Referring now to
In an alternative embodiment depicted in
To secure the fan-shaped door 86 to the vertical support member 96, the user pulls the door 86 towards the support member 96 and downwardly a slight distance, causing the curved portion 158 of the hook or clip member 156 to engage the support member 96, as shown in
In an alternative embodiment depicted in
Closure of the fan-shaped door 86 can be accomplished by pulling the door 86 to the right a slight distance until the reinforcement members 108, 110, 112 are re-oriented to the right of vertical. Once advanced beyond vertical, the weight of the fan-shaped door 86 causes the door 86 to automatically fan shut to the closed position. The fan-shaped door 86 can then be secured to the collapsible structure 84 with, for example, fasteners 144, 154, or 164, as described above.
The doors 180, 182 may extend vertically down towards the base or floor of the structure 178, obviating the need for a raised lip or lower doorway edge. A mesh strap 192 or other elongated member configured to lie flush with the ground or floor may span the lower portion of the entranceway 184, providing lateral support for the wall 190. The inner edge 194, 196 of each door 180, 182 may include a strip 198 adapted to create a seal between the doors 180, 182. In certain embodiments, the strips 198 may comprise a heavy duty Nylon material such as pack cloth or Cordura®, which has a greater stiffness than the fabric used in the construction of the doors 180, 182. The strips 198 may also comprise a suitable plastic material in some embodiments. One or more strips 200 may also be placed on the top and bottom edges (see
The door mechanism 176 may further include one or more closure mechanisms 216 configured to automatically close each of the doors 180, 182. Each closure mechanism 216 may include a flexible cable or cord 218 having a first end 220 attached to the top, inner edge of the door 180, 182, and a second end 222 operatively coupled to a counterweight 224 (e.g. a sandbag). The flexible cable or cord 218 may be threaded through a number of eyelets or pulleys 226 that allow the counterweight to pull the doors 180, 182 shut in the absence of a sufficient force applied thereto. As can be seen in
In certain embodiments, the door mechanism 176 may include a fastener 228 that can be used to secure the doors 180, 182 together. As shown in greater detail in
The door mechanism 246 may be formed from one or more layers of fabric material (e.g. Nylon) supported by one or more cross reinforcement members 258 and lateral reinforcement members 260. The reinforcement members 258, 260 may be held in place adjacent to the fabric material via a number of pockets 262 disposed about the corners of the sliding door 252. A vertical reinforcement member 264 located on the leading edge of the sliding door 252 further supports the sliding door 252 in an upright position within the entranceway 254. A second vertical reinforcement member (not shown) located on the trailing edge of the sliding door 252 may also be employed, if desired, to further support the door 252 in an upright position. A handle 266 located on each face of the sliding door 252 may be used to open or close the door 252 from a position either within or outside of the collapsible structure 250. In certain embodiments, the door mechanism 252 may be configured to detach from the collapsible structure 250 to facilitate disassembly, or to permit use of the structure 250 without a door.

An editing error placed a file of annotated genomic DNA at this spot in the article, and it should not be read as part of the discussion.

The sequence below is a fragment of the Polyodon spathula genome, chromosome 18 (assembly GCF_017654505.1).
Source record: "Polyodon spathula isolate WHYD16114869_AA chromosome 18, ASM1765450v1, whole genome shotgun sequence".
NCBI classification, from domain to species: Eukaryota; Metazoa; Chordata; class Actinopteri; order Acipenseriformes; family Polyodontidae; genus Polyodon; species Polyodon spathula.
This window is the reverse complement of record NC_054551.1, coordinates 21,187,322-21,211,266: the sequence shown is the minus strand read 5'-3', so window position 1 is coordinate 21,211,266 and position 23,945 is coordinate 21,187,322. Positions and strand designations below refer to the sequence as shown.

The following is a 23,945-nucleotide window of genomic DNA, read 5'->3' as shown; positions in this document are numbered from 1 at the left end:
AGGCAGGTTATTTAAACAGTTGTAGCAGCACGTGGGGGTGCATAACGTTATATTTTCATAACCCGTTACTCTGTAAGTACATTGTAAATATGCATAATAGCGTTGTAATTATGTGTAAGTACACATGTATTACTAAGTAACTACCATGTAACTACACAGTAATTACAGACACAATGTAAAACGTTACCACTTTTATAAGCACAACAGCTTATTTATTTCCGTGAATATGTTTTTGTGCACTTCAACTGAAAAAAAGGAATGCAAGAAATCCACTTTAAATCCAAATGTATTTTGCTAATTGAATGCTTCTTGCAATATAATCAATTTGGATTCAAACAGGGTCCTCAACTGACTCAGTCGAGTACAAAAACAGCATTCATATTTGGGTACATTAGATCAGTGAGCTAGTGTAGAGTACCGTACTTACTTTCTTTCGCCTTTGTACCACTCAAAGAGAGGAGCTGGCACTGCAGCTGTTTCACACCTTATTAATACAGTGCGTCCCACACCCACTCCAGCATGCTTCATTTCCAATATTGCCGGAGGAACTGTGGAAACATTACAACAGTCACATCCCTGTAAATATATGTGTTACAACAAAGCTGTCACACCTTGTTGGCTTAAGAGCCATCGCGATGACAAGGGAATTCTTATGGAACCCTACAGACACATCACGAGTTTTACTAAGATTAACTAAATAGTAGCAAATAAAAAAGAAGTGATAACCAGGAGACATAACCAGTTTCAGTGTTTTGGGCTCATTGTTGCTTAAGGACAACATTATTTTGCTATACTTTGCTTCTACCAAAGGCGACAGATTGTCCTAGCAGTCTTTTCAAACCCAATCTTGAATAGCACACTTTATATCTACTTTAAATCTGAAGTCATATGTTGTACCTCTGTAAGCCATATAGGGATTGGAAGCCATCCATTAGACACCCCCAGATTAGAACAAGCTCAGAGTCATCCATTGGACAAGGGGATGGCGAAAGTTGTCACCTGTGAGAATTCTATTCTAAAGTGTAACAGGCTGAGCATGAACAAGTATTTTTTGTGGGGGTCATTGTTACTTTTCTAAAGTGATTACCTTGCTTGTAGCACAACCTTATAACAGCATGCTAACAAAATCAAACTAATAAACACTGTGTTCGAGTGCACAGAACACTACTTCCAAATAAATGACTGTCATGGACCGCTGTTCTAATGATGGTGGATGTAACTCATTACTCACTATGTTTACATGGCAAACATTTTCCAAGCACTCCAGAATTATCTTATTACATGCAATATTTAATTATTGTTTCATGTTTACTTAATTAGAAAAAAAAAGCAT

Having thus described the several embodiments of the present invention, those of skill in the art will readily appreciate that other embodiments may be made and used which fall within the scope of the claims attached hereto. Numerous advantages of the invention covered by this document have been set forth in the foregoing description. It will be understood that this disclosure is, in many respects, only illustrative. Changes may be made in details, particularly in matters of shape, size, and arrangement of parts without exceeding the scope of the invention.
|Cited Patent||Filing date||Publication date||Applicant||Title|
|US3328105 *||22 Oct 1965||27 Jun 1967||True Mfg Company Inc||Self-closing, sliding door assembly|
|US4858635||22 Feb 1988||22 Aug 1989||Eppenbach Lawrence C||Tent|
|US5579799 *||18 Sep 1995||3 Dec 1996||Zheng; Yu||Collapsible shade structure|
|US5765584||14 Jul 1995||16 Jun 1998||Johnson Worldwide Associates, Inc.||Tent door capable of high/low ventilation|
|US6155326 *||7 Apr 1999||5 Dec 2000||Swiss Bell Farms, Inc.||Roll-up doors and curtains|
|US6296003||12 Aug 2000||2 Oct 2001||Sierra Designs, Inc.||Versatile tent door|
|US6484739 *||31 Aug 1999||26 Nov 2002||Barrett Enclosures, Inc.||Slidable door and sidewall associated with tents, awnings, and other protective enclosures|
|US6499497||19 Jun 2000||31 Dec 2002||Johnson Outdoors Inc.||Tent with retractable fly|
|US6532699 *||12 Dec 2001||18 Mar 2003||Regina Frances Franklin||Sliding glass door greenhouse|
|Citing Patent||Filing date||Publication date||Applicant||Title|
|US8651124||2 Nov 2011||18 Feb 2014||Nage Colin Damas||Tent with dividable mattress pocket|
|DE102012108897A1 *||20 Sep 2012||20 Mar 2014||Holger Kirchner||Awning for vehicle mounted on door side of e.g. caravan, has side tent and rear tent that are accessible connected at access apertures of vehicle respectively|
|U.S. Classification||135/117, 135/120.3|
|International Classification||E04H15/58, E04H15/32, E04H15/06|
|Cooperative Classification||E04H15/32, E04H15/06|
|European Classification||E04H15/32, E04H15/06|
|8 Dec 2003||AS||Assignment|
Owner name: BLUE SKY DESIGNS, INC., MINNESOTA
Free format text: ASSIGNMENT OF ASSIGNORS INTEREST;ASSIGNORS:GOODWIN, DIANNE M.;ROVIG, SHERRY M.;KINNEY, KEVIN B.;REEL/FRAME:015556/0325;SIGNING DATES FROM 20030818 TO 20030827
|21 Sep 2010||CC||Certificate of correction|
|23 Feb 2013||FPAY||Fee payment|
Year of fee payment: 4